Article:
According to statistics from the Maritime Affairs and Fisheries Department, the catch of yellow croaker and swimming crab seems to have recovered since 2007, while the catch of shellfish, including the common orient clam and Chinese dosinia, has decreased. Jeollabuk-do used to top South Korea’s catch of common orient clam, with their culture centered around Saemangeum in 1961.

The common orient clam in Jeollabuk-do accounted for approximately 70 per cent of the national average annual fish catch until 2007, but the percentage as of 2012 was as low as approximately 10 per cent. The fishermen used to spread shellfish juveniles in jointly-owned sea areas and collect clams together with other fishermen. But in Saemangeum, fishermen individually owned fixed areas of the sea in which the clams were cultured for a certain period of time authorized by a governmental agency.

Ranked in value only after abalones, the common orient clam had been presented to the royal families in the past. The prices varied with size and maturity. If they had grown for fewer than two years and their sizes were three to four cm, they were sold at US$3 per kg for soup. Common orient clam of two to three years of age and six cm in size were sold at US$6 per kg for sashimi. Clams of three years of age and over nine cm in size were sold at US$12 per kg for boiling. Seven-cm-long common orient clam was regarded the most delicious. In autumn and winter, they were eaten raw, whereas in spring and summer they were boiled or served as soup.

The common orient clam is caught in the tideland by fishermen using a rake or a tool called geore. Rakes are used in shallows where the clams are small, but they are useful to scoop up many shellfish at one go. Dragging the goere is a manual process in which the fishermen walk backwards, sensing the shellfish hitting the goere. A two-hour catching trip would bring in about nine kg of clams on average. By using rakes, skilled fishermen could catch 70 kg of clams a day, and earn around US$100. Those who used goere caught 60 kg clams to earn US$150.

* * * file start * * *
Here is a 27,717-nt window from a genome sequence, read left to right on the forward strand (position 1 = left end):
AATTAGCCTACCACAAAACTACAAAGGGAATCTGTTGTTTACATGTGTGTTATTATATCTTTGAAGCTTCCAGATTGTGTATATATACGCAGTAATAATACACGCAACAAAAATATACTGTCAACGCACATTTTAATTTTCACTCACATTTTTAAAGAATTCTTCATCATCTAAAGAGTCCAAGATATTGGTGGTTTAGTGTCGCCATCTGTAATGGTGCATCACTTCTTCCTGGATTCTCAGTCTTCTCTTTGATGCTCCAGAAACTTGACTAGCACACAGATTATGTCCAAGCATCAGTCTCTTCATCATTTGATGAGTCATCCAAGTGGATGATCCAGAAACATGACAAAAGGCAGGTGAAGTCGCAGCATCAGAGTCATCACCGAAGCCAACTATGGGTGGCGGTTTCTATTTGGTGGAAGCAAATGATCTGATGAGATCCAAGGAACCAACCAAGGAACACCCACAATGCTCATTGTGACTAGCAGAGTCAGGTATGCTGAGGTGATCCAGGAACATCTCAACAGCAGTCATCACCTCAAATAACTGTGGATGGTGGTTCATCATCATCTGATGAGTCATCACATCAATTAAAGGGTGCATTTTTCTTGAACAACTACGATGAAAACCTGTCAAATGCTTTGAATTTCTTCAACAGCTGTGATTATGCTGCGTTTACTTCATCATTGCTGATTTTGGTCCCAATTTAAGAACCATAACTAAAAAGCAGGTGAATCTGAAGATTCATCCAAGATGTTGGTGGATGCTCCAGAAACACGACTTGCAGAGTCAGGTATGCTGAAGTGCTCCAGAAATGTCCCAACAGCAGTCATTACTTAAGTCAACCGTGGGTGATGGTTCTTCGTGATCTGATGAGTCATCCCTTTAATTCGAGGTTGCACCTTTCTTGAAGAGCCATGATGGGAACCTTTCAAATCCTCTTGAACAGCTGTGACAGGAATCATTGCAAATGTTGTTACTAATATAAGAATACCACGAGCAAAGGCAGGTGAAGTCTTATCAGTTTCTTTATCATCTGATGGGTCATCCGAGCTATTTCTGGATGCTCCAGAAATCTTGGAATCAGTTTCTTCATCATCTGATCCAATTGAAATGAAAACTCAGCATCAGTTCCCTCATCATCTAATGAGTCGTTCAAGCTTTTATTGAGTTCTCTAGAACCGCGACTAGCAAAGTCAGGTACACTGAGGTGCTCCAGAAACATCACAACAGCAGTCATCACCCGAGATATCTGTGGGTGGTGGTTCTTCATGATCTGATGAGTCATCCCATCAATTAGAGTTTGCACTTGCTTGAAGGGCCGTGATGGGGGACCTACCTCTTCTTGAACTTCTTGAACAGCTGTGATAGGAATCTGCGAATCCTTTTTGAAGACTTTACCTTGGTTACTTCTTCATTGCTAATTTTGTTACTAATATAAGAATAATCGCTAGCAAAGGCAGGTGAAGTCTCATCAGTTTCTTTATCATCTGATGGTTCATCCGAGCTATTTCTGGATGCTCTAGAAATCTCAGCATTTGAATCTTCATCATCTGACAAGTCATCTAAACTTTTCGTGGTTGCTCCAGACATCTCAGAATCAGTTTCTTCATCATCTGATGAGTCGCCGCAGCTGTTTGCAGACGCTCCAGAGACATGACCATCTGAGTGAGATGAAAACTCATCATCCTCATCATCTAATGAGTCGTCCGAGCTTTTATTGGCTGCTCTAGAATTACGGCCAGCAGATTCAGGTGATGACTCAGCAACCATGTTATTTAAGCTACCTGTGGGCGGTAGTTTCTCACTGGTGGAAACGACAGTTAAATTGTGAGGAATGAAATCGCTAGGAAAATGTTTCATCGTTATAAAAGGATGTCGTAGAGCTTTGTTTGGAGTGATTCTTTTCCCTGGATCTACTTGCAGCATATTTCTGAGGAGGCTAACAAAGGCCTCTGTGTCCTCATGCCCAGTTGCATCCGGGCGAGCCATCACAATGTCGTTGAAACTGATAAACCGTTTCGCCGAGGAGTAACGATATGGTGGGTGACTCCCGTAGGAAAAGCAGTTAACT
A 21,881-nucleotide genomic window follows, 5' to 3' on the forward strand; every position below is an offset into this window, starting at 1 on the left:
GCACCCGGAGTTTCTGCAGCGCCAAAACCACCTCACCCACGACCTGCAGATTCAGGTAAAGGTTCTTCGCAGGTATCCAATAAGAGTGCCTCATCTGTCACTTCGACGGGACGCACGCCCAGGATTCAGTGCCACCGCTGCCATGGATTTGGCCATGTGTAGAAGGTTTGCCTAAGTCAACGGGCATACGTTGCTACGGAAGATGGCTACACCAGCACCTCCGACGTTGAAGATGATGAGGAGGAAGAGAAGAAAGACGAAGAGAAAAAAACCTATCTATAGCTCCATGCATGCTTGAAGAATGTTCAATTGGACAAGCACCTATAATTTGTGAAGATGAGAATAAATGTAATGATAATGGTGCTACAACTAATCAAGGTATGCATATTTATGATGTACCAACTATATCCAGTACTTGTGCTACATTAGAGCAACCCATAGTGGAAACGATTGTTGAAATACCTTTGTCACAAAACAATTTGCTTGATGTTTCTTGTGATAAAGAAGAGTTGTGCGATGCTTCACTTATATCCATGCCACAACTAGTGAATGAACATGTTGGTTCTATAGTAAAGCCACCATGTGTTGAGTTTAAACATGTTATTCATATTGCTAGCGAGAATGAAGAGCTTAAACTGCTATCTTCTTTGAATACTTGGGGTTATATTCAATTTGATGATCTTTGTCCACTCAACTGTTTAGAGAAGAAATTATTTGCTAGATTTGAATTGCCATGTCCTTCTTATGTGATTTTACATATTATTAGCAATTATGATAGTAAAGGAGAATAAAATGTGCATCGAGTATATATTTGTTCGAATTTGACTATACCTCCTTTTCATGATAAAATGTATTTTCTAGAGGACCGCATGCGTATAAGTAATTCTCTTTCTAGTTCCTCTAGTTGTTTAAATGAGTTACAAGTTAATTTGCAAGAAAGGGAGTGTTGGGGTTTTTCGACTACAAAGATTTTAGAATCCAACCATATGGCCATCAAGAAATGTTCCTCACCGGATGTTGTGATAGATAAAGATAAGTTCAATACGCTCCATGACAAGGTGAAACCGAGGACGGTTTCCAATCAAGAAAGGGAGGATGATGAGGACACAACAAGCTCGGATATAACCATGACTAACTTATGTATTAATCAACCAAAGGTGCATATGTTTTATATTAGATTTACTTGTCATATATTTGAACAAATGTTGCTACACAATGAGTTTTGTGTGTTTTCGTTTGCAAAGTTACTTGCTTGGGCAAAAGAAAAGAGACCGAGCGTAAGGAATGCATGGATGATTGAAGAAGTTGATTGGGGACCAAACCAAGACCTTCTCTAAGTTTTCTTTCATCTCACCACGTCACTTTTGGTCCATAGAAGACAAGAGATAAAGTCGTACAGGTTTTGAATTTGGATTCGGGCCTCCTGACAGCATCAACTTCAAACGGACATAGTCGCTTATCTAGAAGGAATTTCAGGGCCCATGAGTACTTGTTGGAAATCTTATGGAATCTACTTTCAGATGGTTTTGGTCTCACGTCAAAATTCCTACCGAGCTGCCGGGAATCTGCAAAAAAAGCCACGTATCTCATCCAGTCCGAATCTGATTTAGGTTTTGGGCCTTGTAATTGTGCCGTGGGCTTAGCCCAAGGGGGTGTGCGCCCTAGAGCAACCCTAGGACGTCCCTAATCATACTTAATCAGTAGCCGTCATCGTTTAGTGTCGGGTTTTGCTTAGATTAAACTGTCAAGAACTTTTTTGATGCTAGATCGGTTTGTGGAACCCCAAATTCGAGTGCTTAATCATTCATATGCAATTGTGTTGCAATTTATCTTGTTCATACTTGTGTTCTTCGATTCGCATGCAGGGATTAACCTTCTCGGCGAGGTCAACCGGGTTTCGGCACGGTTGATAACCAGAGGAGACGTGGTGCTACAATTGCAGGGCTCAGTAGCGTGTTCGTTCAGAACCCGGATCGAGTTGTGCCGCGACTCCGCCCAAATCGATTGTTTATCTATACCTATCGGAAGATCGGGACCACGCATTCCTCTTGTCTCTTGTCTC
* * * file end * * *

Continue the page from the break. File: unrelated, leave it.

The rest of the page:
Common orient clams caught in winter were priced US$14 per net (weighing 10 kg), but the price went down to US$8 in summer. Those who were good at catching would catch 90-100 kg a day, but a decline in the number of tourists and buyers lowered the prices. In J Village, the number of people using rakes and goere was much greater than those operating boats. In addition to shellfish, the villagers fished fleshy prawn and white bait in spring, swimming crab in summer, krill for salted and fermented dishes in autumn, and redlip mullet in winter.

To fish swimming crabs, they used drift gill-nets (triple nets), operated for four to five hours a day by small-sized boats at the neap tide.

The daily catch by a pump dredger was almost the same amount as that by 30 fishermen using rake or goere. Screw boats, which were improved trawlers, caught anything, including shellfish and fish.

Local fishermen said, “Using boats, goere and rakes, we caught shellfish every day and night, and still the shellfish were abundant.

We could buy boats, give education to our children, and sustain our living. Saemanguem was really a golden sea, the sea of life for us, local people.